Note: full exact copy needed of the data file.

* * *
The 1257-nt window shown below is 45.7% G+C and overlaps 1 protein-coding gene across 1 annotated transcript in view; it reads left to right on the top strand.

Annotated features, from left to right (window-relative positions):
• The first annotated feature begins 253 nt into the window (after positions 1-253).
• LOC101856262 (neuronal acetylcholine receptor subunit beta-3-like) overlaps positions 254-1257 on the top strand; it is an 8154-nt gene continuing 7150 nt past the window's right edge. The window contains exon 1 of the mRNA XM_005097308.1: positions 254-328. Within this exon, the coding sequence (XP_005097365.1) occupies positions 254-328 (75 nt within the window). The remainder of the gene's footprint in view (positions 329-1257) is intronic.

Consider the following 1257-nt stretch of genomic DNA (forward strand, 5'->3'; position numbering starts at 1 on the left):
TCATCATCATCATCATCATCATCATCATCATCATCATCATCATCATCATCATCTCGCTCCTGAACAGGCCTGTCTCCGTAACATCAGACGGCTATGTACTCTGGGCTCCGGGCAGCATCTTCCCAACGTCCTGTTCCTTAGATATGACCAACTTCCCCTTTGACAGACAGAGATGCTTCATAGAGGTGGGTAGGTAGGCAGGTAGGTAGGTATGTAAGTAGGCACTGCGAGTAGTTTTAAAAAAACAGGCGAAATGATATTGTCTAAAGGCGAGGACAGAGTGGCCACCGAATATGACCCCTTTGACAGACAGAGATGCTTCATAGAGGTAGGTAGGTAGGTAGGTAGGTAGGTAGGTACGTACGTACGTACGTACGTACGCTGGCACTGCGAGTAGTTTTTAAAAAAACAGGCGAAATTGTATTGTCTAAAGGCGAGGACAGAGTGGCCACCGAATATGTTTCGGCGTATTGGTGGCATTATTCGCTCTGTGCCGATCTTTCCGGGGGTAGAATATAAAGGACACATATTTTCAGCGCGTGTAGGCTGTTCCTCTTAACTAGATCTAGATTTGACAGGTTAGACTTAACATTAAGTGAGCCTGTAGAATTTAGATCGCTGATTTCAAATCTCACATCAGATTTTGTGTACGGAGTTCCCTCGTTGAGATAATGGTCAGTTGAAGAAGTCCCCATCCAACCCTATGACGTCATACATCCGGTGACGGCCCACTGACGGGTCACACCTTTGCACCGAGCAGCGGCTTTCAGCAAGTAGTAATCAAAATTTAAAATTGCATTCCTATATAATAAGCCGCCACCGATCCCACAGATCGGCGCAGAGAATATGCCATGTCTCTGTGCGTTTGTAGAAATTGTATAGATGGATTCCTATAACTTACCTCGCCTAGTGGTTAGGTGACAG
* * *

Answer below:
The 1257-nt window shown below is 45.7% G+C and overlaps 1 protein-coding gene across 1 annotated transcript in view; it reads left to right on the top strand.

Annotated features, from left to right (window-relative positions):
• The first annotated feature begins 253 nt into the window (after positions 1-253).
• LOC101856262 (neuronal acetylcholine receptor subunit beta-3-like) overlaps positions 254-1257 on the top strand; it is an 8154-nt gene continuing 7150 nt past the window's right edge. The window contains exon 1 of the mRNA XM_005097308.1: positions 254-328. Within this exon, the coding sequence (XP_005097365.1) occupies positions 254-328 (75 nt within the window). The remainder of the gene's footprint in view (positions 329-1257) is intronic.

Consider the following 1257-nt stretch of genomic DNA (forward strand, 5'->3'; position numbering starts at 1 on the left):
TCATCATCATCATCATCATCATCATCATCATCATCATCATCATCATCATCATCTCGCTCCTGAACAGGCCTGTCTCCGTAACATCAGACGGCTATGTACTCTGGGCTCCGGGCAGCATCTTCCCAACGTCCTGTTCCTTAGATATGACCAACTTCCCCTTTGACAGACAGAGATGCTTCATAGAGGTGGGTAGGTAGGCAGGTAGGTAGGTATGTAAGTAGGCACTGCGAGTAGTTTTAAAAAAACAGGCGAAATGATATTGTCTAAAGGCGAGGACAGAGTGGCCACCGAATATGACCCCTTTGACAGACAGAGATGCTTCATAGAGGTAGGTAGGTAGGTAGGTAGGTAGGTAGGTACGTACGTACGTACGTACGTACGCTGGCACTGCGAGTAGTTTTTAAAAAAACAGGCGAAATTGTATTGTCTAAAGGCGAGGACAGAGTGGCCACCGAATATGTTTCGGCGTATTGGTGGCATTATTCGCTCTGTGCCGATCTTTCCGGGGGTAGAATATAAAGGACACATATTTTCAGCGCGTGTAGGCTGTTCCTCTTAACTAGATCTAGATTTGACAGGTTAGACTTAACATTAAGTGAGCCTGTAGAATTTAGATCGCTGATTTCAAATCTCACATCAGATTTTGTGTACGGAGTTCCCTCGTTGAGATAATGGTCAGTTGAAGAAGTCCCCATCCAACCCTATGACGTCATACATCCGGTGACGGCCCACTGACGGGTCACACCTTTGCACCGAGCAGCGGCTTTCAGCAAGTAGTAATCAAAATTTAAAATTGCATTCCTATATAATAAGCCGCCACCGATCCCACAGATCGGCGCAGAGAATATGCCATGTCTCTGTGCGTTTGTAGAAATTGTATAGATGGATTCCTATAACTTACCTCGCCTAGTGGTTAGGTGACAG